Success for client whose wife died following a routine colonoscopy procedure

 

A man using a phone to make a call

Our Deborah Hepple has recently settled a claim for the widow of a woman who died after suffering a perforation of her spleen during a routine colonoscopy procedure which was performed at Weston General Hospital (WGH).

Mrs Longden died in the early hours of 1 February 2018 following a routine colonoscopy at Weston General Hospital. She had previously undergone colonoscopy procedures without any problems and attended the endoscopy unit at WGH for the procedure on the morning of 31 January 2018. The procedure apparently went as planned and she was discharged home.

Soon after she was discharged home, Mrs Longden experienced excruciating pain which she categorised as “9/10”.  Her husband called the endoscopy department for advice a number of times that afternoon, and later that evening he also spoke to the NHS 111. He described Mrs Longden’s levels of pain to those he spoke to, and made it clear that he was very concerned about her condition.

When he asked if he should bring his wife into hospital Mr Longden was told there was a 3 ½ hour wait at A&E and was instead advised to make her a cup of tea and encourage her to walk around.

Mrs Longden’s condition deteriorated later that evening. Mr Longden contacted NHS 111 and gave a full account of her condition, and a category 3 was requested ambulance (to arrive within 2 hours). This was then changed to a call requiring an out of hours’ doctor. Mrs Longden then fell unconscious, and Mr Longden had to perform emergency CPR. He contacted the NHS 111 service again to stress the extreme urgency of the situation and an ambulance was called by them.

An ambulance arrived very shortly afterwards, the ambulance crew continued to perform CPR. Mrs Longden was taken to Bristol Royal Infirmary by ambulance where she died in the early hours of the following morning.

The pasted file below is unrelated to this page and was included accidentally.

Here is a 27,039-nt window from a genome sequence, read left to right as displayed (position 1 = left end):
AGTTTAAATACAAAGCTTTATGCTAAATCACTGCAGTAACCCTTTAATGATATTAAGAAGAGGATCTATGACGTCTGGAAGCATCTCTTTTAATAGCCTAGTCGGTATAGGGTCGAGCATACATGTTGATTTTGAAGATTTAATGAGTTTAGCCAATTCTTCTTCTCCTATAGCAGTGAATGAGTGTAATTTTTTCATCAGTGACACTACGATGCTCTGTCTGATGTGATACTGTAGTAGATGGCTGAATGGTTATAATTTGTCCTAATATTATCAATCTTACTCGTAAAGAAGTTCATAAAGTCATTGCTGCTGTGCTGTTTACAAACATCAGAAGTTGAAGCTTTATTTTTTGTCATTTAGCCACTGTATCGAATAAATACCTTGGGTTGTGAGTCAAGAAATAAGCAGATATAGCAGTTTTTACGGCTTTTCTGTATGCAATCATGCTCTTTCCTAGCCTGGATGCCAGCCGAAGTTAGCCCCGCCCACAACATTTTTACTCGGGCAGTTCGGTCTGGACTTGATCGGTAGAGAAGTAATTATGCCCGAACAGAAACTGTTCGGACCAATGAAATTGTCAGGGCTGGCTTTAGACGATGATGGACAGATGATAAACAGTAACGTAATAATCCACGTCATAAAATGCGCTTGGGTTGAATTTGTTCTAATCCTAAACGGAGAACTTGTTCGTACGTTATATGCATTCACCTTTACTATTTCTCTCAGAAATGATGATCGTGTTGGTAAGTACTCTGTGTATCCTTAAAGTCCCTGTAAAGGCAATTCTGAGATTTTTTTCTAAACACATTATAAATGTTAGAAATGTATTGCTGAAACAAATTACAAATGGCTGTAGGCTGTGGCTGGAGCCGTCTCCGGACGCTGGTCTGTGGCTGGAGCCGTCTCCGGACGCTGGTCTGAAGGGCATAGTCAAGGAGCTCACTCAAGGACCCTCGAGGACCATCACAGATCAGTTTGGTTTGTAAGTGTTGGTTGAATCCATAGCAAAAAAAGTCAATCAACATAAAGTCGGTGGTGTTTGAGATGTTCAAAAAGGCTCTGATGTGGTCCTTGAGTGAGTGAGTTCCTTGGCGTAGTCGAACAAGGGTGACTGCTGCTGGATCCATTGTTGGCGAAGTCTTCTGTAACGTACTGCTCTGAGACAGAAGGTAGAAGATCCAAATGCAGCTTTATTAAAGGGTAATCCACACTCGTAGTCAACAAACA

We provided representation at an inquest into Mrs Longden’s death. Following a thorough three day inquest, the family were reassured to hear that a number of measures had been introduced by both WGH and NHS 111 with the aim of ensuring the kind of complications suffered by Mrs Longden should be recognised at an earlier stage so that treatment could be carried out. Among the procedures WGH said had been introduced was the requirement to provide proper advice to patients prior to discharge home following a colonoscopy procedure.

After the inquest, we went onto secure an admission of liability from WGH, who admitted that in the light of Mrs Longden’s symptoms, they should have told Mr Longden to bring his wife back to the hospital immediately, and not doing so represented a breach of duty of care. WGH admitted that had Mrs Longden returned to hospital by mid-afternoon, she would have undergone investigations that would likely have identified a bleed in her spleen and she would have been referred for emergency surgery. It is likely that there would have been sufficient time for the surgery to have been performed before she suffered a cardiac arrest at 21:41 hours, meaning Mrs Longden’s death could have been avoided.

We went onto secure a settlement for Mr Longden for £53,500 in compensation. There is no amount of money that will ever compensate Mr Longden for the loss of his wife but he took comfort in the fact that steps had been taken to ensure the same thing does not happen again. He has been reassured by WGH that they have made a number of changes and improvements since his wife’s death.